This week. The Senate is in; the House is out until May 10. We are sending an abbreviated First Branch Forecast because we are tired. Don’t worry, we’ll have the highlights from the gazillion hearings this past week, including 3 Leg Branch, 2 CJS, and House Judiciary and ModCom hearings.
TREATING STAFF LIKE PEOPLE
No one noticed, but the Office of Congressional Workplace Rights published a notice of proposed rulemaking on updating outdated overtime regulations for the Legislative branch. This is a BFD if you think that staff who work more than 40 hours a week should receive overtime pay. And we do. OCWR said this rulemaking would “modify this substantially lower salary test set by the 1996 FLSA Substantive Regulations that are financially outdated and yet remain in effect.” How out of date? The current requirements make staff eligible for overtime only if they earn under $13,000 per year, way below poverty level. If you think it should be higher, public comments are due by May 26 to [email protected].
Compensating Leg branch staff on par with Exec branch staff remains a priority for Demand Progress and other civil society organizations, Chris Cioffi noted in Roll Call last week. The House should implement the House IG’s 2021 recommendations to ensure pay parity and provide an annual cost-of-living adjustment for Leg branch employees.
Prepare to fast forward. Speaker Pelsoi said last week that a resolution allowing congressional staffers to unionize “will come up soon.” In the words of Dark Helmet, “when will then be now?” It’s been 88 days since Speaker Pelosi offered full support for Congressional staff to unionize (on Feb. 3rd) and 61 days since the House Admin Committee held a hearing on unionization (on March 2nd.) Politico’s Ruby Cramer had a great profile of the (still anonymous) man behind the @dear_white_staffers Instagram account.
Working arrangements. The Speaker of the UK House of Commons called for a review of whether MPs should be the employers of their staff, or whether it should be someone else, as long as the MP gets to choose the staff. Why? “This would mean that all new staff would be employed on standard terms and conditions. In addition, if a staff member wanted to report a serious breach of employment practice against an MP, they would not have to go to that same MP to make that report…. For MPs, they would not have to add the responsibilities of being a small employer to an already important and demanding job – and would have formal support in managing their staff.” Given what is slowly happening in the House (and less so in the Senate), this is a model we should consider as well.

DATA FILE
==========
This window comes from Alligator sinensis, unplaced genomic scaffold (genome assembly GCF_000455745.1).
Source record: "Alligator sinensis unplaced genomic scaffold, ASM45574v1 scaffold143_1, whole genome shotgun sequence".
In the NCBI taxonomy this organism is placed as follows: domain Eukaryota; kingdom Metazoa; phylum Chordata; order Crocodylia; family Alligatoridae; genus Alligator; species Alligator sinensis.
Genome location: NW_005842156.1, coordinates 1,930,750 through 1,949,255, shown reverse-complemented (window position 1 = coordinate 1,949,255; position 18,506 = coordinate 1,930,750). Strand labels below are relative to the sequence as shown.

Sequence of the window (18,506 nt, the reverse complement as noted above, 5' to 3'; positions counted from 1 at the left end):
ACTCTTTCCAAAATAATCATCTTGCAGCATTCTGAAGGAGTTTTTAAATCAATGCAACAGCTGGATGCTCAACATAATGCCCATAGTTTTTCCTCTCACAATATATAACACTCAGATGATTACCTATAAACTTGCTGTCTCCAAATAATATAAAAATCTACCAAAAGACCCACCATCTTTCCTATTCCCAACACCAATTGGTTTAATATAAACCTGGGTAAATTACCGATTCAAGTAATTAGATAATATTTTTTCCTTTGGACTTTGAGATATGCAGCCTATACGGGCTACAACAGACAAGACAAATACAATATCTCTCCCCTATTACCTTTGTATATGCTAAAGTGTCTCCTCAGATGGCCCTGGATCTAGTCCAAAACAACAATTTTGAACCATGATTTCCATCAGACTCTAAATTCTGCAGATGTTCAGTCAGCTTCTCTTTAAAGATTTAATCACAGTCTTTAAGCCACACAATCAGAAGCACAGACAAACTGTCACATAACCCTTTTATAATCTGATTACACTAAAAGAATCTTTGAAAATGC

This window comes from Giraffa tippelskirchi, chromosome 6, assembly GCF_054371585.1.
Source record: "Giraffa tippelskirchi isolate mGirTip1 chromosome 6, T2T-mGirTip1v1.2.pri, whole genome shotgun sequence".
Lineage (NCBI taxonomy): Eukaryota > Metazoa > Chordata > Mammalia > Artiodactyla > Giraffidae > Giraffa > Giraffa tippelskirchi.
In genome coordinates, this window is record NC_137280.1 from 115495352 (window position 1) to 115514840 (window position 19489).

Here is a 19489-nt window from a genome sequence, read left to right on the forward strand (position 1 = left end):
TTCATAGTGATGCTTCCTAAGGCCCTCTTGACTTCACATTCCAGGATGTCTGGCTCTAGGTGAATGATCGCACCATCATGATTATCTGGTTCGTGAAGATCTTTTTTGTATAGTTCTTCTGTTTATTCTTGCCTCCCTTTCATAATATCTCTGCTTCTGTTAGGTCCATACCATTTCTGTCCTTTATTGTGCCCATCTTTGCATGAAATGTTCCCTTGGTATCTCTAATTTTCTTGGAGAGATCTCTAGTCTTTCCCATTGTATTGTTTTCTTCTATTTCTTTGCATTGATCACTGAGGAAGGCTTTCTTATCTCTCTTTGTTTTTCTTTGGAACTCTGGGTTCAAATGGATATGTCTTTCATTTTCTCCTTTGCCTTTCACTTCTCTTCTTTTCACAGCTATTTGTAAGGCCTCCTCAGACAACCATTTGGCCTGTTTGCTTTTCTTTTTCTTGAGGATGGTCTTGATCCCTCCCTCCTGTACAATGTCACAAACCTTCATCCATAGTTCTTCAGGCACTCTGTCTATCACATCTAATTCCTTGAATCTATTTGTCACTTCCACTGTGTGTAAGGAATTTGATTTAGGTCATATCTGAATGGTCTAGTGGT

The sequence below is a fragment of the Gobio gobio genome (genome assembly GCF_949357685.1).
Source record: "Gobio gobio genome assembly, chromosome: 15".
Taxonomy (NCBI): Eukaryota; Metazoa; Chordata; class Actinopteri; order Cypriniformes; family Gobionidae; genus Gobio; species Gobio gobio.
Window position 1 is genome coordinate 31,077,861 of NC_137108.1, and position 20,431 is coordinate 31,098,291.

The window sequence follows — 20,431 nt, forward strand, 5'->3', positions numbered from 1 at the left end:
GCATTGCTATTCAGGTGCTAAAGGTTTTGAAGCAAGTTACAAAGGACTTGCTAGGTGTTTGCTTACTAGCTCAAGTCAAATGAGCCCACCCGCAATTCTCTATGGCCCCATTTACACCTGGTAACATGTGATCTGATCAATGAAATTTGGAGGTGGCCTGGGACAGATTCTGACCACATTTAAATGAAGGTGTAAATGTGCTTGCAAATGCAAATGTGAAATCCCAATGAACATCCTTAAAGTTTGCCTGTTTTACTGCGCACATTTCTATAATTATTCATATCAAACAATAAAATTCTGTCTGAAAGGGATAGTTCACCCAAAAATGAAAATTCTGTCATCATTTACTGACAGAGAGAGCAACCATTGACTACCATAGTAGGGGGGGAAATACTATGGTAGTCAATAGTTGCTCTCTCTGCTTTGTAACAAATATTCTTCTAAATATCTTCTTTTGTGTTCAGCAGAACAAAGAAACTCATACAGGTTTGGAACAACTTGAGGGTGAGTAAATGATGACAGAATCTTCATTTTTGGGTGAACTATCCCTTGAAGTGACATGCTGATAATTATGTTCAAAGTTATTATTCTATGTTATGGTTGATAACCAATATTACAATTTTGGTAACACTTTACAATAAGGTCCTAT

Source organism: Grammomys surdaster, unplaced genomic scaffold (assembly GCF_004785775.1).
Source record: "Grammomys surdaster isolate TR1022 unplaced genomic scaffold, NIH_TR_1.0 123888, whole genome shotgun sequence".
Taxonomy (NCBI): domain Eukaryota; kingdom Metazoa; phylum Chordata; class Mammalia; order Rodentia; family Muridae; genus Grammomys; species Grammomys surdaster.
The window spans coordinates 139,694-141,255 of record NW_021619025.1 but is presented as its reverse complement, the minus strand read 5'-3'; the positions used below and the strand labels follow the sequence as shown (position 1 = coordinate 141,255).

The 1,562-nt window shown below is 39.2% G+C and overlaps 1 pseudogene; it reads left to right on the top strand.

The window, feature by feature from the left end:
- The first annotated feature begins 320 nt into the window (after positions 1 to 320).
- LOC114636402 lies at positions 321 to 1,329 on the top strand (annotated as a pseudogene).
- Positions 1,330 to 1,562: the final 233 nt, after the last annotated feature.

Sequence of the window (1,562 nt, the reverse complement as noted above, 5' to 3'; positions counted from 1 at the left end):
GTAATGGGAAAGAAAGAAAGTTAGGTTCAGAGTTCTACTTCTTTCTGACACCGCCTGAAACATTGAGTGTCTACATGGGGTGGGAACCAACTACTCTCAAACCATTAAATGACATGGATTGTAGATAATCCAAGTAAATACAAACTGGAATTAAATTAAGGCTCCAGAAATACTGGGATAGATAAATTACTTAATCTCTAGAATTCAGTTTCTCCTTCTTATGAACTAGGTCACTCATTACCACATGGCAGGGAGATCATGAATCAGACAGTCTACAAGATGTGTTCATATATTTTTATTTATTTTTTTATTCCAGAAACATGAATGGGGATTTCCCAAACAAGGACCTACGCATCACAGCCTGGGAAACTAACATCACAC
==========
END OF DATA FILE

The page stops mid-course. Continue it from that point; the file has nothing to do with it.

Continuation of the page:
Improving staff benefits. Majority Leader Hoyer and Caucus Chair Jeffries urged appropriators to improve benefits policies for Congressional staff. Specifically: office budgets should receive “the same 4.6% cost-of-living adjustment in Calendar Year 2023 that President Biden has proposed for all federal civilian employees and uniformed personnel.” Additionally, they called for statutory linkage of the House’s maximum salary cap to SES level II. They also called for benefits ranging from child care subsidies to first-time homebuyer’s assistance to reimbursements for fertility treatments.
Justice Department transparency. Rep. Cartwright led a bevy of members in reintroducing legislation to provide transparency for opinions issued by DOJ’s Office of Legal Counsel, the Sunlight Act of 2022 (H.R. 7619). Companion legislation was previously reintroduced by Sens. Duckworth and Leahy, the DOJ OLC Transparency Act (S. 3858). A coalition of organizations have endorsed the legislation. This testimony explains why OLC transparency is essential to a strong democracy.
Judicial accountability. Last week the House passed the Courthouse Ethics and Transparency Act, a judicial STOCK Act + financial disclosure transparency bill that previously passed the Senate, and you know what that means. House Judiciary also held a hearing on Supreme Court ethics and recusals, and if a bill on that could move along with PACER reform legislation, well, that’d be nifty. Senate Judiciary has a hearing this Tuesday on judicial ethics and transparency.